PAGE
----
I’ve been doing a lot of reading of professional literature on the teaching of writing, the writing workshop, and the writing standards for students. As the idea of the writing process comes up over and over again, I took pause to reflect on my own writing process when creating a blog post.
First, I always have an Evernote file called “blog ideas”. Whenever a random thought comes to me, I jot it down in that file. This idea list includes quotes, other blogs as references, random thoughts, and even a paragraph of writing on one topic. If I have time to blog and don’t have a particular idea, I open up that file and might select one of my random ideas to turn into a blog post. This part of my process has evolved from my old writer’s notebooks and my clothesline of brainstorming ideas!
Once I have an idea (new or old!), I usually write a quick draft. Lucy Calkins calls this a “flash draft” in her book, A Guide to the Common Core Writing Workshop. My first draft is usually choppy, as I am simply putting words to paper (via keyboard!) to get the idea out. I will often leave a first draft saved for awhile before returning to it to polish with revision and editing.
Part of my revision process when blogging is to enhance my ideas with additional information. I will often add more description or force myself to give more details that paint a richer picture. Sometimes I use mentor texts to support me in this stage of the process. I love to see how others craft blog posts on certain topics or for certain effect.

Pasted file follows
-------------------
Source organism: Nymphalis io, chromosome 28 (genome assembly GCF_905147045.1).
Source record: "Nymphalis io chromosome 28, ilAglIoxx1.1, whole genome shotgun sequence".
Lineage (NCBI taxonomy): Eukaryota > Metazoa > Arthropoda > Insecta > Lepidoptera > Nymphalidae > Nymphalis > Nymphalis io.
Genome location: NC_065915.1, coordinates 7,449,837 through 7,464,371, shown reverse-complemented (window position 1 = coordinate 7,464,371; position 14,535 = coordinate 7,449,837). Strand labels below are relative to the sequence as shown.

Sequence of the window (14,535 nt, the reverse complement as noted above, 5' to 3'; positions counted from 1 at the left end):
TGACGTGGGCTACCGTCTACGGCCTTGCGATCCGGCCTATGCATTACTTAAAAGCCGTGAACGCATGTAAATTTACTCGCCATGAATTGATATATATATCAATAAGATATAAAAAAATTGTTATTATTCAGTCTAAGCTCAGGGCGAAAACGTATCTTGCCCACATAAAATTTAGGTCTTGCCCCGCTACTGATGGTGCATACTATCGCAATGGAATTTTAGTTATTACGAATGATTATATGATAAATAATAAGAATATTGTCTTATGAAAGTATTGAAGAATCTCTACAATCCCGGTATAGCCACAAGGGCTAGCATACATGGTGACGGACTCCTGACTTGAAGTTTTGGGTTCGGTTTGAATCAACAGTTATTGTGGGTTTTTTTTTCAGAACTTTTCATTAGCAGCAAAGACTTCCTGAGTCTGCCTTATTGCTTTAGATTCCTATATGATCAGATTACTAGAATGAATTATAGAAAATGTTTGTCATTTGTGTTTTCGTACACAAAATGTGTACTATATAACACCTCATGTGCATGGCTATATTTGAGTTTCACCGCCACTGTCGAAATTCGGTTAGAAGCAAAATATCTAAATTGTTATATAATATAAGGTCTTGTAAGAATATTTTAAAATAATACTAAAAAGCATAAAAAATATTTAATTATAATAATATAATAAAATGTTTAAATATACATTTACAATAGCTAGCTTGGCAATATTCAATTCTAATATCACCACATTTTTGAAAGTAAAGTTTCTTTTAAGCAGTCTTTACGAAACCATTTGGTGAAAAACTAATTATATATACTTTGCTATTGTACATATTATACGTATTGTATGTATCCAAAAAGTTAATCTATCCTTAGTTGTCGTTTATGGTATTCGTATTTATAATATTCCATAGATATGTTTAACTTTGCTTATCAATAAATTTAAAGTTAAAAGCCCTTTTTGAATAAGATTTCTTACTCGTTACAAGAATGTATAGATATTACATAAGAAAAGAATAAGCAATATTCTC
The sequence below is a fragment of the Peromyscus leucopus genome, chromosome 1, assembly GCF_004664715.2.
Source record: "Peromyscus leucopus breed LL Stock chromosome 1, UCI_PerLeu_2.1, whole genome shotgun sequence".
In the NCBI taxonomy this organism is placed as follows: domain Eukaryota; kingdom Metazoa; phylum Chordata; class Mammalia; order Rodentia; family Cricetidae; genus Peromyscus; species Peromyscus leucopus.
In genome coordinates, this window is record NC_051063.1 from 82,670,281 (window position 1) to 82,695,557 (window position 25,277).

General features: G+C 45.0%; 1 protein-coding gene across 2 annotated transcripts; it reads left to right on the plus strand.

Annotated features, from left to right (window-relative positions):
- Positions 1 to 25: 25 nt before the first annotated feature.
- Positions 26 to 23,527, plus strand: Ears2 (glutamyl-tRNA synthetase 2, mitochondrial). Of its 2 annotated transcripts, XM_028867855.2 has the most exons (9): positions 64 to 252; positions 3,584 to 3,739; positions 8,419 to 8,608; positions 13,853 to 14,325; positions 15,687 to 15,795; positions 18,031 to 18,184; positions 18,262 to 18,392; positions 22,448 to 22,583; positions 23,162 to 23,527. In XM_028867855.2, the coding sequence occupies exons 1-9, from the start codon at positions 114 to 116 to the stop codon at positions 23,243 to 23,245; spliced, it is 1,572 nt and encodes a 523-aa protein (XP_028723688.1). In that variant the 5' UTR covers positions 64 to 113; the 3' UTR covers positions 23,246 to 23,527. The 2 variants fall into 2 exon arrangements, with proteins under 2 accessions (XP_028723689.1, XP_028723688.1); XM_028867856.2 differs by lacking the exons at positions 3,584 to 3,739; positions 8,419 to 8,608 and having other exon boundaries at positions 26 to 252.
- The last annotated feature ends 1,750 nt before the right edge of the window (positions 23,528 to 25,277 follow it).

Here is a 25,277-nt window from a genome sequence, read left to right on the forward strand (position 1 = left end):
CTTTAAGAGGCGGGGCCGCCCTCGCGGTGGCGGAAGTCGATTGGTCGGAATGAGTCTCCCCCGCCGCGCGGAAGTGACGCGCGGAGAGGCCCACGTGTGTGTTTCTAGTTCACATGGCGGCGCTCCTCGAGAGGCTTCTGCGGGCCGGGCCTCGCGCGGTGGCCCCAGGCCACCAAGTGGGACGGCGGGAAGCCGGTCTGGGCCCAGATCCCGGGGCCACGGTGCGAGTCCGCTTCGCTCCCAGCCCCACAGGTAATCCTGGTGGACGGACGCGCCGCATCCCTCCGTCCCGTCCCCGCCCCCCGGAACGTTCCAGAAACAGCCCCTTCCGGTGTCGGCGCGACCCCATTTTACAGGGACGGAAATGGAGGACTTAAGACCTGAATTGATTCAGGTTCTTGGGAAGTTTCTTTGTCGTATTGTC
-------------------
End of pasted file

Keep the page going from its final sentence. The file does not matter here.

Around this time I realize that I need to add graphics or pictures to my post to break up all the words. I tend to add visuals and edit for spelling and grammar at the same time. One of my favorite features of WordPress is the “Preview” feature. In preview you can see what a blog post will look like on your blog. In this view, I can check for spelling and grammar while reviewing the formatting.
I am notoriously bad at rereading my own writing, so this is a step I sometimes skip before hitting publish on a blog post. I have one particular savvy reader who is sure to email me if he spots any obvious mistakes! 😉
The last step in my writing process is to check back for feedback from readers (via comments, twitter, or emails). I love interacting with my audience and find that an especially thrilling part of blogging. I hope that our students experience this thrill with their writing as well!
What is your writing process?
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